Finding and Holding onto Your North Star: Fireside Chat with Ben Brook
Ben Brook, cofounder of Transcend, joined us for a conversation on his experience founding the successful data privacy company.
Submitted by Caroline Ingeborn
Many members at SPC are in the midst of starting something new. It is a daunting and exhilarating experience. It is also a lonely experience, which is where the SPC community comes in. Last month’s fireside chat was special as our guest is not only a successful startup founder but also a SPC alum. Ben Brook is the co-founder of Transcend. Founded in 2016 Transcend helps companies give their users control over their data. Their infrastructure allows companies to automatically fulfill access and consent changes across every data system and vendor.
What followed was an intimate conversation between Ben, Ruchi and the SPC community.
Go down the rabbit hole
- Ben and his cofounder Mike were trying to analyze their own behavioral data. But they got stuck as companies over and over told them that they could not get a copy of their own personal information. This led them to their mission of putting users in control of their own personal data.
- What they then realized was that it wasn’t that companies were opposed to giving out this information. They just didn’t think it was possible. To delete a user’s data across an entire organization is a massive undertaking, one which, prior to Transcend meant that you would have to involve all the teams of a company. This infrastructure gap is the one that Transcend ended up tackling.
Privacy is dead, who cares?
- When Ben and his co-founder Michael Farrell joined SPC data privacy was considered by many to be a lost cause. In fact, most companies let alone investors were thinking that the user data was out there and that this was just how the internet worked.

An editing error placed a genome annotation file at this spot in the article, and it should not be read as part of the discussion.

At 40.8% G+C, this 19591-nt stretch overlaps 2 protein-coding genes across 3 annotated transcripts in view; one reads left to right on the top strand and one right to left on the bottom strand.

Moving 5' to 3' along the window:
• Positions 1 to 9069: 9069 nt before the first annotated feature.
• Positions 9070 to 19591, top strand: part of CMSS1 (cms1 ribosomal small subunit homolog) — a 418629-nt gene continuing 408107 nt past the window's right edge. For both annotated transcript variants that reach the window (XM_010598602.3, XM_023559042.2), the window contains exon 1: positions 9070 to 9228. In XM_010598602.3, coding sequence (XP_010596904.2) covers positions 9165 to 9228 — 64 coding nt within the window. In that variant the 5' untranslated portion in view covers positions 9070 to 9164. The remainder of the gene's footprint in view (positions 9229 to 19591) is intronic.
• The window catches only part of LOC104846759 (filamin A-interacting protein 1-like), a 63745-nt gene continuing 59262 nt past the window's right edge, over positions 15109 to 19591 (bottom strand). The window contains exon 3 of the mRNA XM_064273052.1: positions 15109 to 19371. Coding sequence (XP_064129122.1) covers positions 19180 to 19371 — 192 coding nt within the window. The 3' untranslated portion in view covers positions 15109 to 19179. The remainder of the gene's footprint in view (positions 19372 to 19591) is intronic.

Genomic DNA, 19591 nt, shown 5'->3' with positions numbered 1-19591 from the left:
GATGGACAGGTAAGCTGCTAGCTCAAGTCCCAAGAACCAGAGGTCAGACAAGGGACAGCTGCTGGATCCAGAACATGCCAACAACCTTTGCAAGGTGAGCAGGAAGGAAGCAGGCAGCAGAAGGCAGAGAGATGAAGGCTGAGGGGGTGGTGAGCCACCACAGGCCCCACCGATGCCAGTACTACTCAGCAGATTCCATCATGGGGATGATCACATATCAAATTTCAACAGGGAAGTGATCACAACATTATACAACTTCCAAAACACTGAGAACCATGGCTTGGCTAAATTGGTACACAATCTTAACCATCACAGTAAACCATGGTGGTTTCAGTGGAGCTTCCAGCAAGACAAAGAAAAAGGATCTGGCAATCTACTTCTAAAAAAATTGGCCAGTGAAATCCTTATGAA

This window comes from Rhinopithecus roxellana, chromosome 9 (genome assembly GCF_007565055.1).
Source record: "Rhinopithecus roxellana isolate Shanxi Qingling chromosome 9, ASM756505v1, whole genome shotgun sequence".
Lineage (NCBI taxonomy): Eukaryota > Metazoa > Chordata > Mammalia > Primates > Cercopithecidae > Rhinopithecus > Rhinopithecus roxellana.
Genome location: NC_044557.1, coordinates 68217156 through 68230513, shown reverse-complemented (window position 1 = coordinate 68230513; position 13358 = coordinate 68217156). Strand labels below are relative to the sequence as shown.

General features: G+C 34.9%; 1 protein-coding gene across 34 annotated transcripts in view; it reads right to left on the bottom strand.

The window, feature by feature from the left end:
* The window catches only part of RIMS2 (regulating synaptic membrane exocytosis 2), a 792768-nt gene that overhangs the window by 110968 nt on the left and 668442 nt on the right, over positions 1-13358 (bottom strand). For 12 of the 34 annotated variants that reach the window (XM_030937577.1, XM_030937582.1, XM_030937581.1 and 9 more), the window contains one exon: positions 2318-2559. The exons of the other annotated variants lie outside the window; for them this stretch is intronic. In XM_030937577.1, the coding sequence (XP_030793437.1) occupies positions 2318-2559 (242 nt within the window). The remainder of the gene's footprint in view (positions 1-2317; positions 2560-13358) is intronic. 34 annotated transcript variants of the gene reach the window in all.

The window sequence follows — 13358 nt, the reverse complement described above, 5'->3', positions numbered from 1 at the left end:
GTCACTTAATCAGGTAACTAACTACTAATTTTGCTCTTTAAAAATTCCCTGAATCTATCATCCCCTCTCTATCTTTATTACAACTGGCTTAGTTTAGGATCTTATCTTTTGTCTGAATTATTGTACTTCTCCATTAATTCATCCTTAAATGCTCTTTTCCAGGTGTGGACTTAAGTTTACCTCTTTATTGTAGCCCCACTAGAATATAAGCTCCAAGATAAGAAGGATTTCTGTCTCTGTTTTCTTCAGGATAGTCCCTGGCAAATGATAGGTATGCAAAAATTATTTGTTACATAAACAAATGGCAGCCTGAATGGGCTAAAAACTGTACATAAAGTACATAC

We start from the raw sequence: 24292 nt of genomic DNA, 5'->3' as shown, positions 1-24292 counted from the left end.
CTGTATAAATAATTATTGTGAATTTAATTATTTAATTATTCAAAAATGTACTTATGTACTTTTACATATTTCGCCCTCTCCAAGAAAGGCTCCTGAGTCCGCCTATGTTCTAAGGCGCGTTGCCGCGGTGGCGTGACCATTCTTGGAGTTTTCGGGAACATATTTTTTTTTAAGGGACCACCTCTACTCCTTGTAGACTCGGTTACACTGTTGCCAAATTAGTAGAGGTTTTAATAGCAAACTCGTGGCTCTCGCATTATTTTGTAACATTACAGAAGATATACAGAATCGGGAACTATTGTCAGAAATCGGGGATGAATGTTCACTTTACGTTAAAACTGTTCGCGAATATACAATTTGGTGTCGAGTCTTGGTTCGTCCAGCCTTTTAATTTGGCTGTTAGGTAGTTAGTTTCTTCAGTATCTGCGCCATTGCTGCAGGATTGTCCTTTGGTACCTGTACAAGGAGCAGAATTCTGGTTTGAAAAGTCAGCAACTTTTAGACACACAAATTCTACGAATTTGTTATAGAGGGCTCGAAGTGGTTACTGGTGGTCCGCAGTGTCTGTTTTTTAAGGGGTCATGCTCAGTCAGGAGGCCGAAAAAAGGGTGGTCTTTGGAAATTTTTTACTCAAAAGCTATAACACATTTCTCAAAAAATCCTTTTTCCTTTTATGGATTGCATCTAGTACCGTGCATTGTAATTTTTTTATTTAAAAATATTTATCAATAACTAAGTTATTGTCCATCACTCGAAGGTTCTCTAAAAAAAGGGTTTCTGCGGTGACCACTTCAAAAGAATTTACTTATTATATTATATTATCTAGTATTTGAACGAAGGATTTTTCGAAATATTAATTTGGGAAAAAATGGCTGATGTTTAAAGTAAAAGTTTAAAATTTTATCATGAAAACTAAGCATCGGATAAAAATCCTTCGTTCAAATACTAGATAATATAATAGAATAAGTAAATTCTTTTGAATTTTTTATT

- The initial idea was that Transcend was a consumer facing product enabling users to access their own data. However, the team realized that if you do not have the cooperation of the company you can only really get 1% of the user data and there was no incentives for companies to provide access.
- Then came the first of many privacy laws, GDPR, which changed everything. Suddenly all companies they were talking to were trying to figure out how to comply with the new regulations. They all needed to solve the infrastructure gap and Transcend was ideally positioned to solve it.
You need to go out and meet people in San Francisco
- Ben and Mike met in college and moved straight to SF to set up Transcend. During their first 2–3 months they locked themselves into a flat and built stuff. Eventually the only person they knew in the city told them to get out and meet people, which led them to SPC.
- At SPC Ben and Mike learned how to look for product market fit and were introduced to countless engineers and PMs, which were invaluable to get Transcend off the ground. I think this is one of the highlights of SPC; that smart people will spend time, share their network and evolve your idea even though they are not interested in working on something in your space.
If there is a pain point people are going to talk about it
- It took Mike and Ben over a year of testing, talking to people and building to understand what would be the most painful part of complying with modern privacy laws.
- The key was listening to people, in this case engineers and product managers at tech companies who were being asked to adapt their systems with the new regulations. When all PMs and engineers in Silicon Valley, in unison were groaning about GDPR this was a very strong signal to us…
Take one step back to take two forward
- With GDPR around the corner Transcend saw initial traction with small and medium businesses. However, the first product did not have all of the security protocols in place. When they realized that this would become a consistent blocker during the sale processes, especially to large companies, they had to chose between rebuilding the entire architecture to switch to a Zero Trust security model* or stay with the existing product in a smaller TAM. They decided to set themselves back a year and build it right.